In the Review, Roy asks Adventists living in Maryland to vote to keep 15,000 slot machines out of the state. Adams writes:
I’m not sure how many Adventists of voting age we have in Maryland, but the number has got to be in the tens of thousands. Should we all choose to exercise our right to vote—and assuming we all oppose the measure—it could make a huge difference on election day, when combined with the opposition of other equally concerned citizens.
That’s what I’m hoping for, given the gravity of the issue. According to a respected study conducted in the mid-1990s and cited in the Post editorial, the anticipated results of bringing gambling into the state will be “a substantial increase in crime.” It says there’d be “more violent crime, more crimes against property, more insurance fraud, more white collar crime, more juvenile crime, more drug- and alcohol-related crime, more domestic violence and child abuse, and more organized crime.” All leading the Post editorial to suggest that “[what] seems to promise quick cash on easy terms [is] in fact . . . a raw deal.” One legislator called slot machines “the crack cocaine of gambling.”
In Ellen G. White’s time the big issue was temperance legislation, and she couldn’t be clearer on what the responsibility of Adventists should be: “Our laws sustain an evil which is sapping [society’s] very foundations,” she said. “Many deplore the wrongs which they know exist, but consider themselves free from all responsibility in the matter. This cannot be. Every individual exerts an influence in society. In our favored land, every voter has some voice in determining what laws shall control the nation. Should not that influence and that vote be cast on the side of temperance and virtue?” (The Advent Review and Sabbath Herald, Nov. 8, 1881).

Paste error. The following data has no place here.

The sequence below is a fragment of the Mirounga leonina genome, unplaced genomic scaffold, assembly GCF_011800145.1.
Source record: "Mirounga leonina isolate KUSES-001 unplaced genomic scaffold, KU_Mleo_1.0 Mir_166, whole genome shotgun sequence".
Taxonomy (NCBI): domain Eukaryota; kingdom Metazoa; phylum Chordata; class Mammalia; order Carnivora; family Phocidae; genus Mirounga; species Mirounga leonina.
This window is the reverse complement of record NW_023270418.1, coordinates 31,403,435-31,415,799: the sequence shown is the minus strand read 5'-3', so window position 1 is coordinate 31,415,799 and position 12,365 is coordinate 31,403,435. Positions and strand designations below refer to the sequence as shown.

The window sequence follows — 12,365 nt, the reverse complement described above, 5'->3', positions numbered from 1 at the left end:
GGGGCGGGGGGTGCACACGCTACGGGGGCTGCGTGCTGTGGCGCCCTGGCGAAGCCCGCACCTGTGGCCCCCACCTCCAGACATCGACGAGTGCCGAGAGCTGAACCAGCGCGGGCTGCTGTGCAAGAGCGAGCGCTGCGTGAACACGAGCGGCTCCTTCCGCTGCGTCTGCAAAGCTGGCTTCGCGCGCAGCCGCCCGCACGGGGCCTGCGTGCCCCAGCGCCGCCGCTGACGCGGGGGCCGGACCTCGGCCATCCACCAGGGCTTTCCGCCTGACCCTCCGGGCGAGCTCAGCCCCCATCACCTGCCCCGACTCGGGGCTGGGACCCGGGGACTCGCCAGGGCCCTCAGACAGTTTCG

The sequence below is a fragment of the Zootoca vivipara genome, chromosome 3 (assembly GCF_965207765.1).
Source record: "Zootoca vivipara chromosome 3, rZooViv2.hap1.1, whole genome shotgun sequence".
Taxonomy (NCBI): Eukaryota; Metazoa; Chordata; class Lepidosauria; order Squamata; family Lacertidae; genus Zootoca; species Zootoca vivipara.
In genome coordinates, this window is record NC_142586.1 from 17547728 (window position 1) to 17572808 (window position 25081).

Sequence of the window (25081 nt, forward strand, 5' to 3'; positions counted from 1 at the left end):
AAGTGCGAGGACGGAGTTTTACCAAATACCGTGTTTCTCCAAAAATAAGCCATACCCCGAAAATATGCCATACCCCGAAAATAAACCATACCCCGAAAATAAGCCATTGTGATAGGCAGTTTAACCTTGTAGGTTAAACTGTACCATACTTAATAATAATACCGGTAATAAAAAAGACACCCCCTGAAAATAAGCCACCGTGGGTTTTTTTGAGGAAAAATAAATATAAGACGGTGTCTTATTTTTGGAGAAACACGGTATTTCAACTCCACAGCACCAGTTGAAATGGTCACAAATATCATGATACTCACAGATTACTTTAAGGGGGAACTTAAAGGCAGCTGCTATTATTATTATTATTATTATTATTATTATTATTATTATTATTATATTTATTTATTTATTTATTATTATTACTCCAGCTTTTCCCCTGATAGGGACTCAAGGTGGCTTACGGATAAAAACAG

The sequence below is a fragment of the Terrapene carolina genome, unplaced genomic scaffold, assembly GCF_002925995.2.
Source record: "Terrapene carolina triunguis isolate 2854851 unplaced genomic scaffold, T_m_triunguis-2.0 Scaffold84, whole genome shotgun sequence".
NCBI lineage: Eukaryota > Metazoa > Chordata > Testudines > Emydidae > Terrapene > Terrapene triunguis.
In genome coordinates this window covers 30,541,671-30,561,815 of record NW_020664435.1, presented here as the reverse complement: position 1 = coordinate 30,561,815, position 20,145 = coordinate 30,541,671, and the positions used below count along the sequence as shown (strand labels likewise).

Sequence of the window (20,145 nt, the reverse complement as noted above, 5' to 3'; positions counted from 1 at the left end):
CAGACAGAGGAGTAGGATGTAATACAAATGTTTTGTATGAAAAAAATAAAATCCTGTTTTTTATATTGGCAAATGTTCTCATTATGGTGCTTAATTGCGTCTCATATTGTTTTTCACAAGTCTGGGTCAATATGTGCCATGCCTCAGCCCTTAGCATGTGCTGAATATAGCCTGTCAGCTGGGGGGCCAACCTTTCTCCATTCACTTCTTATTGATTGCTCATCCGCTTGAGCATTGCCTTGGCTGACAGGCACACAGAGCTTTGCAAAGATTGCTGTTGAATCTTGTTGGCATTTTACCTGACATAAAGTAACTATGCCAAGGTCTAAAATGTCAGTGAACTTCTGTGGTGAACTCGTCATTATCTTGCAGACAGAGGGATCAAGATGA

I believe the same argument is relevant to the issue before us. It’s unconscionable when governments seek to balance their budgets by destroying the lives of the most vulnerable of their citizens, leading many into dependency and addiction. No voting Adventist in Maryland can in good conscience refuse to stand up and be counted this November.
Gambling does ruin lives and it saddens me every time I walk past the bookmaker that is located less than 100 meters from my front door. Neither do I object to Adventists, laypersons as well as ministers, advocating for or against certain political propositions, although I’m not certain I agree with Adams that gambling should be illegal.
What I object to is the church, or officials acting on behalf of the church, advocating specific political positions. The church can and should speak up on political issues concerning freedom of conscience and religion, but should not engage in, or become part of, the political discourse. Church members can and should be politically active, but not the church.